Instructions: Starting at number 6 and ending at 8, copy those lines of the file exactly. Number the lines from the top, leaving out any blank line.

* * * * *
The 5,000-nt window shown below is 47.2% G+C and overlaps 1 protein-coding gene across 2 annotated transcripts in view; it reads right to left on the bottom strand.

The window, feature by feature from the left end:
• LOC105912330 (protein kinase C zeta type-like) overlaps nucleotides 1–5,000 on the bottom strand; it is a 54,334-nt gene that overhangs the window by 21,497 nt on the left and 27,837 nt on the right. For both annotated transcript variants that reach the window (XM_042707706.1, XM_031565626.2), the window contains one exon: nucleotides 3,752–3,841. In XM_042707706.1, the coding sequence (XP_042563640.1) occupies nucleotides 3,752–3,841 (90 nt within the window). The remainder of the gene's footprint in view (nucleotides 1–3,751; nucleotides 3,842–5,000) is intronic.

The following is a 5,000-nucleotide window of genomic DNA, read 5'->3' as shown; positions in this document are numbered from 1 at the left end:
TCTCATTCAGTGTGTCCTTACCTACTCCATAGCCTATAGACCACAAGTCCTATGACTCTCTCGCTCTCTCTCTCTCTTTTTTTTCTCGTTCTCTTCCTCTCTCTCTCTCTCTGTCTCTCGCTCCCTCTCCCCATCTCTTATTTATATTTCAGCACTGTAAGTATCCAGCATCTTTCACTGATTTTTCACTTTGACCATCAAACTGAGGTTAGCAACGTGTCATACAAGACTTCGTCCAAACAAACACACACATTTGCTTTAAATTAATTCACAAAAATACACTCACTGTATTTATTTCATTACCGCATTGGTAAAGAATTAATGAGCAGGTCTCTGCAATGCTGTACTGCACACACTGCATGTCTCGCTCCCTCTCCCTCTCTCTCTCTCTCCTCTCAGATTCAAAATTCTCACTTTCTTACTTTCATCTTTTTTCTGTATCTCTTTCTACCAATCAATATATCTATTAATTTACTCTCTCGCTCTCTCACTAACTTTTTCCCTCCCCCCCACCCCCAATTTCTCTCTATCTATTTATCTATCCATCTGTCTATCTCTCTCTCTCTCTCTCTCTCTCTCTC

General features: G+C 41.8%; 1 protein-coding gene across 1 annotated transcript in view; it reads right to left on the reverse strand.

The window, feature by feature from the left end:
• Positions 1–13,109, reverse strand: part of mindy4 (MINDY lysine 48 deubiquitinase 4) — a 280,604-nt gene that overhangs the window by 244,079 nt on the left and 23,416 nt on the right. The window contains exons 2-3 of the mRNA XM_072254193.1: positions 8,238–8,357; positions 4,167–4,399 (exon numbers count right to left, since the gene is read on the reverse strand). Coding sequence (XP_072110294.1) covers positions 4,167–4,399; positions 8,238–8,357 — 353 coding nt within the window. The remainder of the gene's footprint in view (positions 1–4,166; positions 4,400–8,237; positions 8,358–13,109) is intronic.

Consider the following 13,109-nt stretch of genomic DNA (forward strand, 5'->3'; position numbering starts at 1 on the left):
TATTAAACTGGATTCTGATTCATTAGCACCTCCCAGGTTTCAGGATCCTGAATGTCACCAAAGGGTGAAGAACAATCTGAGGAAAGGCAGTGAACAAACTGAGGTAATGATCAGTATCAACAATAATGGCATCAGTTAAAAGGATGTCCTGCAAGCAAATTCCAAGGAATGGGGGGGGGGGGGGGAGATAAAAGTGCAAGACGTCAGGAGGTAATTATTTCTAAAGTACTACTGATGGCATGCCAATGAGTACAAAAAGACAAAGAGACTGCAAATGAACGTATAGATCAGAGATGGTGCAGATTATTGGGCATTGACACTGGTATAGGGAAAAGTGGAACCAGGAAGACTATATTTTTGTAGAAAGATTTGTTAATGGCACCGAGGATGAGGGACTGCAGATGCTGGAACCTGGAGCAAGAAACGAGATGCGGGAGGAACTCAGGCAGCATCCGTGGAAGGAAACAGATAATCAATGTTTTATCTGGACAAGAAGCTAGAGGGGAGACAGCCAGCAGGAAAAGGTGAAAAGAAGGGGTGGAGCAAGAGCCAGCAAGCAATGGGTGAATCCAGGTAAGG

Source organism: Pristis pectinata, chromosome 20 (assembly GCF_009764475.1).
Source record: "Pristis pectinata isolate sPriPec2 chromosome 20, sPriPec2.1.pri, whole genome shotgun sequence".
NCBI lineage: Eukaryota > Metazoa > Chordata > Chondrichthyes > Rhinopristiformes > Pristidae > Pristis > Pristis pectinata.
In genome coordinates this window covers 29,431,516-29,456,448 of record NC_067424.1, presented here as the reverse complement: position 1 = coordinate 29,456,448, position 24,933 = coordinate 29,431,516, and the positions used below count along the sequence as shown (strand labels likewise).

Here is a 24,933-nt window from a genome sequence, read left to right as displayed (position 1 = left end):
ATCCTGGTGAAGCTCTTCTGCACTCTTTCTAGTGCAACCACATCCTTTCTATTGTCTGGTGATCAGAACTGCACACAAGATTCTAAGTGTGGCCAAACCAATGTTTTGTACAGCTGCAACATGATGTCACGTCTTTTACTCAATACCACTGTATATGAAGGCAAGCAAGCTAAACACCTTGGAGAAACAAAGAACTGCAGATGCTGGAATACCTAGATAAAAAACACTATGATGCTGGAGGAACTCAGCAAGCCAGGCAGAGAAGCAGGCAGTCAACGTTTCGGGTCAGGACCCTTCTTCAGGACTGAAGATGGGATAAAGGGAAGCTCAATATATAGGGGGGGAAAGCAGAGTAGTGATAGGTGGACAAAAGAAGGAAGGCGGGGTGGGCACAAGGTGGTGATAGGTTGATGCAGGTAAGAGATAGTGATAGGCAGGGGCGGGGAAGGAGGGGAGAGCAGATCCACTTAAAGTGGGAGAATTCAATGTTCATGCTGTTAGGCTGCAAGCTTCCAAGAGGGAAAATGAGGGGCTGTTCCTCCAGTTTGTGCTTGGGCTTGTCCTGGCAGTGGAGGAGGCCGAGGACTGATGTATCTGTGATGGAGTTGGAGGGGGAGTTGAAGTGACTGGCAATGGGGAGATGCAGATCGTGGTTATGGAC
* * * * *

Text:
General features: G+C 41.8%; 1 protein-coding gene across 1 annotated transcript in view; it reads right to left on the reverse strand.

The window, feature by feature from the left end:
• Positions 1–13,109, reverse strand: part of mindy4 (MINDY lysine 48 deubiquitinase 4) — a 280,604-nt gene that overhangs the window by 244,079 nt on the left and 23,416 nt on the right. The window contains exons 2-3 of the mRNA XM_072254193.1: positions 8,238–8,357; positions 4,167–4,399 (exon numbers count right to left, since the gene is read on the reverse strand). Coding sequence (XP_072110294.1) covers positions 4,167–4,399; positions 8,238–8,357 — 353 coding nt within the window. The remainder of the gene's footprint in view (positions 1–4,166; positions 4,400–8,237; positions 8,358–13,109) is intronic.